The least common type of BPPV is anterior canal (AC) BPPV. In order to get into the anterior canal, canaliths must migrate upward with respect to the upright head, and this is unusual. In AC BPPV, symptoms are mainly triggered with the positioned head straight but turned backwards, and nystagmus is down beating, although this can also occur in other central conditions.
WHAT IS THE RECURRENCE OR RELAPSE RATE FOR BPPV?
Short-term relapses rates range from 7 percent to nearly 23 percent within a year of treatment. Over about five years, long-term recurrences may approach 50 percent.
WHAT TECHNIQUES CAN BE USED TO TREAT POSTERIOR CANAL BPPV?
Canalith repositioning maneuvers, originated by John Epley, MD, and Alain Semont, MD, are used for treating PC BPPV. Both maneuvers take about 10 minutes to perform, and involve a series of positions of the head in which canaliths are allowed to move within the inner ear. At the end of a successful maneuver, the canaliths have been moved into an insensitive part of the inner ear. There is strong evidence for the effectiveness of the Epley maneuver. The Semont maneuver does not have as much evidence for effectiveness, but the head positioning is similar to the Epley maneuver.
WHAT TECHNIQUES CAN BE USED FOR ANTERIOR AND HORIZONTAL CANAL BPPV?
Similar canalith repositioning maneuvers for treatment of anterior and horizontal canal BPPV have been proposed, but convincing evidence for their effectiveness is not yet available. Maneuvers for PC BPPV do not work for HC BPPV. The head positions of the proposed specific maneuvers are modified in order to move canaliths within these canals which are perpendicular to the posterior canal. The HC maneuvers are moderately effective for HC BPPV. There is no current recommendation of a maneuver for AC BPPV.
ARE ANY RESTRICTIONS NECESSARY FOR PATIENTS AFTER UNDERGOING THESE POSITIONING TECHNIQUES?
Most studies indicate that restrictions are not necessary.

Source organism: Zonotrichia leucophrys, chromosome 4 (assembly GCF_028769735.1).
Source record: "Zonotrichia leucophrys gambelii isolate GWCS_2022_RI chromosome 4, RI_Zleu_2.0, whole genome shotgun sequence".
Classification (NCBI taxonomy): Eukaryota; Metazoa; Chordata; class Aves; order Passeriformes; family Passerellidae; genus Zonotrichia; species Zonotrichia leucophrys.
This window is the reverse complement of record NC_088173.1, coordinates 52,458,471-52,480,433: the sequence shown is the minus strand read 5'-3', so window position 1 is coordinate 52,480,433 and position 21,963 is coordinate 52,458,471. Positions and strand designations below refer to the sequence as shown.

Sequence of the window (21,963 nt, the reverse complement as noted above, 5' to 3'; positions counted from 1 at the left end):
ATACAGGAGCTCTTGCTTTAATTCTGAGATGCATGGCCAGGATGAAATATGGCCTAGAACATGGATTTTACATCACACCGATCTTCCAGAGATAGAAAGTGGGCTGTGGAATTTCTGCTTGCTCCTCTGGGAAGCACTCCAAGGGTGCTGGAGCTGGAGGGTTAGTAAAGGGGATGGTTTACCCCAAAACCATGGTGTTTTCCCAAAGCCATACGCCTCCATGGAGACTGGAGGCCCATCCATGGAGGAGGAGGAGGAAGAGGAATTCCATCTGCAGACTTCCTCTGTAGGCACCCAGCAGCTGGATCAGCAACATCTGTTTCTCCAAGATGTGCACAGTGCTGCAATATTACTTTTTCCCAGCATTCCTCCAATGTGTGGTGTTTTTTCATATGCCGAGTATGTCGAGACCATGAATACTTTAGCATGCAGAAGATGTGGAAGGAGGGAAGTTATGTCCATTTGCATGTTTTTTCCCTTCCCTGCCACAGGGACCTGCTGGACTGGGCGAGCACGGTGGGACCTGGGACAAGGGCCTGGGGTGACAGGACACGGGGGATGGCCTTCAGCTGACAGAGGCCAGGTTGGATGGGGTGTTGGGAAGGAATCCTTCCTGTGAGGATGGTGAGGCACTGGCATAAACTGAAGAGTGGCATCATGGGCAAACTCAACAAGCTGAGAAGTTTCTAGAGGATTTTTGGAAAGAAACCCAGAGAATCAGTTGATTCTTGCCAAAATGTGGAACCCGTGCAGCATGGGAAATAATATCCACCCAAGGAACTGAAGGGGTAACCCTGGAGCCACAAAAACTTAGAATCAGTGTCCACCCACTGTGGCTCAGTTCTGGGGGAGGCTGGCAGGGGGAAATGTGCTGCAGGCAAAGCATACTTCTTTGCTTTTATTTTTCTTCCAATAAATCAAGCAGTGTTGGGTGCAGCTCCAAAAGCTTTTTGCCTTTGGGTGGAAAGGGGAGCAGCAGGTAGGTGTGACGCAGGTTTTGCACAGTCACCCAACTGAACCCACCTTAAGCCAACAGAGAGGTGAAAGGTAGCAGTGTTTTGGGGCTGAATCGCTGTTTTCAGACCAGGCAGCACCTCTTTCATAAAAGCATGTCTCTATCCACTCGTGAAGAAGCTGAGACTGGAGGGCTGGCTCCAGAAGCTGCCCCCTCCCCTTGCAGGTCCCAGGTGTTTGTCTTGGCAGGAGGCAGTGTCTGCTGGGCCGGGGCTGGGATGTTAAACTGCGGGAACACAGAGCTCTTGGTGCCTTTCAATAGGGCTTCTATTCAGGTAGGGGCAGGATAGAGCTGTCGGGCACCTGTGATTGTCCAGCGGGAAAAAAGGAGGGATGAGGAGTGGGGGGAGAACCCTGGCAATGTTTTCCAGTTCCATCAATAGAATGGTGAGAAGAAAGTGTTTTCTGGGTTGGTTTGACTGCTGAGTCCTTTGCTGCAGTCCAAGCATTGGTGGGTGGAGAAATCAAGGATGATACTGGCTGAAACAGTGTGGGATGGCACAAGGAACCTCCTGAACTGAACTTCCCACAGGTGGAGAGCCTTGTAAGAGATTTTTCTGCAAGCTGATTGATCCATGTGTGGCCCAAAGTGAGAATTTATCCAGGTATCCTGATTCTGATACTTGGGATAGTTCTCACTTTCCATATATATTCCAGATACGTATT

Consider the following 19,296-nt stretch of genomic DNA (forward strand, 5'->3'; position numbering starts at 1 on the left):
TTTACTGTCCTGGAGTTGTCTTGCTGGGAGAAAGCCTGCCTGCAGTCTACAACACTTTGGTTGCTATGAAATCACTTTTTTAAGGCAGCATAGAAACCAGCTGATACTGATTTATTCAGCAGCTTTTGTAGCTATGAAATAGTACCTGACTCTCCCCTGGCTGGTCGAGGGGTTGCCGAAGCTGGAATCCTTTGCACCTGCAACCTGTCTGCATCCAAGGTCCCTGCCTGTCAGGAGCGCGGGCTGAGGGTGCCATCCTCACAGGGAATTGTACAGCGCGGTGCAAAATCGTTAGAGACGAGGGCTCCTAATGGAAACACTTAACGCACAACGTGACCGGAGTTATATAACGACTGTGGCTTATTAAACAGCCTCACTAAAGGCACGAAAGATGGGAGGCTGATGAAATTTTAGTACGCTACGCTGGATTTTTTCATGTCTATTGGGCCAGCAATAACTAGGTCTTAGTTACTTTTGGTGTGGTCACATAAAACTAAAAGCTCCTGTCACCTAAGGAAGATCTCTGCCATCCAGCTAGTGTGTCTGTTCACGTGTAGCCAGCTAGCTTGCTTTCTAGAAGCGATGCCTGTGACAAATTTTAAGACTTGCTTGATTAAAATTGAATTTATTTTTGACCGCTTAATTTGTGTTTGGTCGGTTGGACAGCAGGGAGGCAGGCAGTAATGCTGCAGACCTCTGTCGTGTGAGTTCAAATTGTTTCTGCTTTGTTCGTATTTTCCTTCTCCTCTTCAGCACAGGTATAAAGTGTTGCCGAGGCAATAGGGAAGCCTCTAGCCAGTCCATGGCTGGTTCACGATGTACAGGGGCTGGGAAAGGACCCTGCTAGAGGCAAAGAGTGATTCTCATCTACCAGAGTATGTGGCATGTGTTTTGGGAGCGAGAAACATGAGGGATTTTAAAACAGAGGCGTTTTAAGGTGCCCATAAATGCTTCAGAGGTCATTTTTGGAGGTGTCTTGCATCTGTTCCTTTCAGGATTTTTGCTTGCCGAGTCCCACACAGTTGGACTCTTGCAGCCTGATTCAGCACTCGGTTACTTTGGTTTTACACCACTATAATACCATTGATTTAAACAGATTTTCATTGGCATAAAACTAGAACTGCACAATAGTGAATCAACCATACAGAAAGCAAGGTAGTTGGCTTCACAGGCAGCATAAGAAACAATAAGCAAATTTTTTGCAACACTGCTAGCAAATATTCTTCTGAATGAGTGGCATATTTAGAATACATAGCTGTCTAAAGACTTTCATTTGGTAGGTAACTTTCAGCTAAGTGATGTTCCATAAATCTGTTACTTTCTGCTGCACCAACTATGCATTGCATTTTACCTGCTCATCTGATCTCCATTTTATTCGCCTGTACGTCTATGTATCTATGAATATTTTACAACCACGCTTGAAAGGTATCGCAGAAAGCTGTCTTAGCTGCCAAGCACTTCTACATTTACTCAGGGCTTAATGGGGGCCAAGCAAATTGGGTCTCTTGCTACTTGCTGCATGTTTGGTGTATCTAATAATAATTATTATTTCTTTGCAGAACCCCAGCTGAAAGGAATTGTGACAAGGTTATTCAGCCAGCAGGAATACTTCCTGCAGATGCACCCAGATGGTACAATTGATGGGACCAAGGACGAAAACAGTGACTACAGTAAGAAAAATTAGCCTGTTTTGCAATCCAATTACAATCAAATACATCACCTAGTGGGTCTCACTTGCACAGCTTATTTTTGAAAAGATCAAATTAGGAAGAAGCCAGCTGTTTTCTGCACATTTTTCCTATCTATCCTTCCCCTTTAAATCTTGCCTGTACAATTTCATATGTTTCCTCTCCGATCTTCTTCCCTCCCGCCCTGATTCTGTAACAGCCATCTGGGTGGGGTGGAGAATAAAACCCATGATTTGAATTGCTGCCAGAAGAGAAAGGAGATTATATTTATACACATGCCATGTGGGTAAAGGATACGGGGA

WHAT IS MASTOID VIBRATION AND IS IT IMPORTANT FOR THE EFFICACY OF THESE MANEUVERS?
Mastoid vibration is the use of a massager-like device to oscillate the affected ear during the canalith repositioning maneuvers. Most studies indicate that mastoid vibration is of no benefit.
WHAT ARE HABITUATION EXERCISES, AND HOW ARE THEY USED TO TREAT PATIENTS?
Habituation exercises are procedures designed to elicit symptoms over and over, in the hopes that this will provoke a CNS reaction that will diminish the response. These exercises are ineffective.
The Brandt-Daroff exercises are an early form of canalith repositioning exercises. They are less effective than the later maneuvers developed by Epley and Semont.
There are self-administered variants of both the Epley and Semont maneuvers for PC BPPV. There is presently insufficient evidence regarding the effectiveness of either of these maneuvers.
ARE ANY MEDICATIONS EFFECTIVE FOR BPPV?
Medications are not recommended for routine treatment of BPPV.
ARE THERE ANY EFFECTIVE SURGICAL TREATMENTS?
Posterior canal occlusion is a surgical treatment that inactivates the part of the ear that causes most BPPV. Singular neurectomy is another surgical treatment in which the nerve to the posterior canal is cut. While all available studies suggest that surgery is effective, the studies were not of high enough quality to provide strong evidence of efficacy. Surgical treatments also are associated with a small risk of deafness.
WHAT RESOURCES ARE AVAILABLE FOR CLINICIANS TO LEARN MORE ABOUT THESE TECHNIQUES?
Courses are given at the AAN on these maneuvers. Descriptions of all the maneuvers are available at this URL: www.dizziness-and-balance.com/disorders/bppv/bppv.html.
WHAT RESEARCH IS NEEDED TO BETTER UNDERSTAND AND TREAT THIS DISORDER?
Class I (prospective, blinded) studies are still needed to clarify the best treatments for horizontal and anterior canal BPPV. •